Showpiece closets are also an answer to a minimalist design aesthetic found in contemporary homes, becoming a practical space to house bulky furniture and other items. "Why would you want to buy some big hulking 6-foot-wide piece of furniture when you can put it all in the closet?" says Diana Augspurger, past president of the Association of Closets & Storage Professionals.

Then there are the options now offered by new technologies that were once only viable in commercial spaces. LED lighting, once cost-prohibitive for home use, generates less heat and eliminates the fire hazard of having lighting very close to clothing. Lighted clothing rods and shoe racks, and automated lights that turn on when cabinet doors open, are popular features. Window coatings that block UV rays also give the option of natural light while minimizing its clothing-fading side effects.

Sinks for makeup application, as well as small refrigerators for delicate cosmetics, are recent requests that Mr. Drake, the contractor, has accommodated. Ms. Charlton of Clos-ette says a new feature she's including in recent designs is a "virtual styling tool" consisting of computer screens and iPads set up in the closet so people can work remotely with a stylist who has a visual inventory of their clothes to scroll through.

Nancy Selldorff, a full-time mother in Boston, is currently in the midst of a yearlong gut renovation of her 12th-floor condominium. She says closet space was a major impetus for the project, which also includes expanding the kitchen into a large great room. When completed, her master closet will become the first space she enters in her 850-square-foot master suite. The space will have Wenge wood cabinets, backlit glass shoe and purse racks and a center island with a white leather top.

"I really wanted a place that felt special and was a personal retreat," says Ms. Seldorff, a client of Ms. Adams. "When I get dressed everyday it makes it feel like a special event."

Condo developers are also taking note of the growing appetite. Echo, a condominium in the Miami-area that recently hit the market, will have some 2,800-square-foot units with 300-square-foot master closets, more than 10% of the total floor plan. The closets, part of 700-square-foot master suites, will include "midnight bars" with coffee machines, wet bars and a small refrigerator; buyers can pick from several chandeliers. Units range in price from $900,000 to $3.1 million.

In Los Angeles, developers of Beverly West, a 22-story condominium with 35 residences, allotted some of the homes' premium space for closets, giving them glass walls with views of the city's skyline and green space surrounding the building. Typical closets in the complex measure around 400 square feet, and were meant to appeal to buyers who might be moving into a condo from a large home, says director of design and development Eric Jencks. Prices range from $1.4 million for smaller one-bedrooms to $22.3 million for a penthouse.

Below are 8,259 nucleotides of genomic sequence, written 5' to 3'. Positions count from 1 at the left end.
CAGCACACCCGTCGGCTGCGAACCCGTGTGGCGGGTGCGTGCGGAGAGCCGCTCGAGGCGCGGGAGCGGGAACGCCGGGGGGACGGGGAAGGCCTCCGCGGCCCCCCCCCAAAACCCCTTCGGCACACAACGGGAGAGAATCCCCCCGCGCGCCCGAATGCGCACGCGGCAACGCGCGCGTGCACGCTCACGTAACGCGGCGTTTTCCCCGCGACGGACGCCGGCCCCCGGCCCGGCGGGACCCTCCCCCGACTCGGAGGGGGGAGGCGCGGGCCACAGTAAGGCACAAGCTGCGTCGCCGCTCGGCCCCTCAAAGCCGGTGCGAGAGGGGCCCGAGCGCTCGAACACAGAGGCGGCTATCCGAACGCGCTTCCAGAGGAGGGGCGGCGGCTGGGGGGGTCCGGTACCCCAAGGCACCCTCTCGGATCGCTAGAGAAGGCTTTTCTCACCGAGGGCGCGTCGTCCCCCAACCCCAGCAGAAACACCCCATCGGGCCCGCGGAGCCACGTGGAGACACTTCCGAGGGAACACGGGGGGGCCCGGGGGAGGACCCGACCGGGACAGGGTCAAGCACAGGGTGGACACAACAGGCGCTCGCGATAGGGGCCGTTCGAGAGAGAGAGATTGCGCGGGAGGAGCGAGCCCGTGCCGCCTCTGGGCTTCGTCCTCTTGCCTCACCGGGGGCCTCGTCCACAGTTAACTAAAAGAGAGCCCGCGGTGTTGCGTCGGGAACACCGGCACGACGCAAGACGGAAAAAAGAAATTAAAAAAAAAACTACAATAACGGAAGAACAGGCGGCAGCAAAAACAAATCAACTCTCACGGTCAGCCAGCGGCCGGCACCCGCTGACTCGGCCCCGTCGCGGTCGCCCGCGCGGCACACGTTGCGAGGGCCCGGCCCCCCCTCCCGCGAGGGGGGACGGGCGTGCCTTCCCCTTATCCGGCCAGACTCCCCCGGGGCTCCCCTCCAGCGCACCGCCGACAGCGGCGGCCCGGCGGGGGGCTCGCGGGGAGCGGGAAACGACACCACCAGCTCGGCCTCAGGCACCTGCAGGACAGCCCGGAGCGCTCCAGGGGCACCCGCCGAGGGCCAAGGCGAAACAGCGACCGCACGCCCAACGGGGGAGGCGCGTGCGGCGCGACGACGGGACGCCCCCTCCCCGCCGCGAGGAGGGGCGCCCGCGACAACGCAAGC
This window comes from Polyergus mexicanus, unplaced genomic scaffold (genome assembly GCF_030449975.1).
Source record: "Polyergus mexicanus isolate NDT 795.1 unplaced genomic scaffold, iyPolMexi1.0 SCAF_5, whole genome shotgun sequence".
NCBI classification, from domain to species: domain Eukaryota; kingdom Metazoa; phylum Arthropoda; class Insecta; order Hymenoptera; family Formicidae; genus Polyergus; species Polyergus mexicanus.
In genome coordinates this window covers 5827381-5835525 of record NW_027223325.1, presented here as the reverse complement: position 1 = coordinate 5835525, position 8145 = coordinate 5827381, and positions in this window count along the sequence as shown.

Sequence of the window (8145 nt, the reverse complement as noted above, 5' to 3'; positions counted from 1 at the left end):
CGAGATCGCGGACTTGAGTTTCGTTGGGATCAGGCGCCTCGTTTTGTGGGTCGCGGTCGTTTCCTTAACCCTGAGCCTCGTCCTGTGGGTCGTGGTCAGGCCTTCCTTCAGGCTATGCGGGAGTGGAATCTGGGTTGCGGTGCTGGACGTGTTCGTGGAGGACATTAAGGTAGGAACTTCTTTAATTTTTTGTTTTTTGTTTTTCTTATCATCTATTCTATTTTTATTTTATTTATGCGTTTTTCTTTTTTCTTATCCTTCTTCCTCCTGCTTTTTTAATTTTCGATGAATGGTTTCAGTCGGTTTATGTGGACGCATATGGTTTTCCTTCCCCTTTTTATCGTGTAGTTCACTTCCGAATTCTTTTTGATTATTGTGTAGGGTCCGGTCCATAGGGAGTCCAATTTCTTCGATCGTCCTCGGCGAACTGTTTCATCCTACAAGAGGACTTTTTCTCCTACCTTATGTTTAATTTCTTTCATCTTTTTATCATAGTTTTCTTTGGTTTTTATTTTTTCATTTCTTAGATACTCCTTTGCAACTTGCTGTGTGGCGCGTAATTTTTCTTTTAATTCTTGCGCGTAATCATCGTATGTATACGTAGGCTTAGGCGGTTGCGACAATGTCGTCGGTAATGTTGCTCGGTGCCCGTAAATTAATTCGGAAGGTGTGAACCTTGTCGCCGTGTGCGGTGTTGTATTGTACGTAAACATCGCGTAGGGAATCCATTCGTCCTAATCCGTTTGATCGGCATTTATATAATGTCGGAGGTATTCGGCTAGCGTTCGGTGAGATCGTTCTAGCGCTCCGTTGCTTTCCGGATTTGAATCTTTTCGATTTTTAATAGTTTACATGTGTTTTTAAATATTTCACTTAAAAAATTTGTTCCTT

New York-based designer Jennifer Post, who has created homes for celebrity clients like Matt Lauer and Jennifer Lopez, says she has been allotting more square footage for closets lately, typically keeping spaces sleek enough that they'd fit in with the overall look of the home. "You can't tell the difference between a kitchen cabinet and a dressing drawer," she says, with custom millwork and finishes similar to those elsewhere in the house. Hamptons-based designer/builder Jeffrey Collé says his home has a 400-square-foot closet clad in antique black walnut with arched doorways, cathedral ceilings and an adjacent gym and sitting room—features that many clients have since requested.

While some owners erect luxurious closets as a retreat, others can't resist showing them off. A New York building, 250 West St., recently hosted the annual Hearst's Designer Visions showcase, in which fashion designers Badgley Mischka took over a woman's large closet.

Closets have come a long way from their early 19th-century origins, when homes were built with small master closets, typically not much larger than the door leading into them. In the 1950s, sliding-door closets were introduced, according to California Closets, and the walk-in first emerged a decade or so later. Larger walk-ins came into fashion in the 1980s.

Designers say the move toward more elaborate closets first began five to 10 years ago, and accelerated among wealthy homeowners with the debut of the 2008 film version of "Sex and the City," when Sarah Jessica Parker's character, Carrie Bradshaw, sees a home with a sprawling walk-in closet big enough for her large shoe collection. Martin Mitchell of Martin Perri Interiors says the "hers" side of his client's 1,300-square-foot space was inspired by the closet in the film.

Write to Candace Jackson at candace.jackson@wsj.com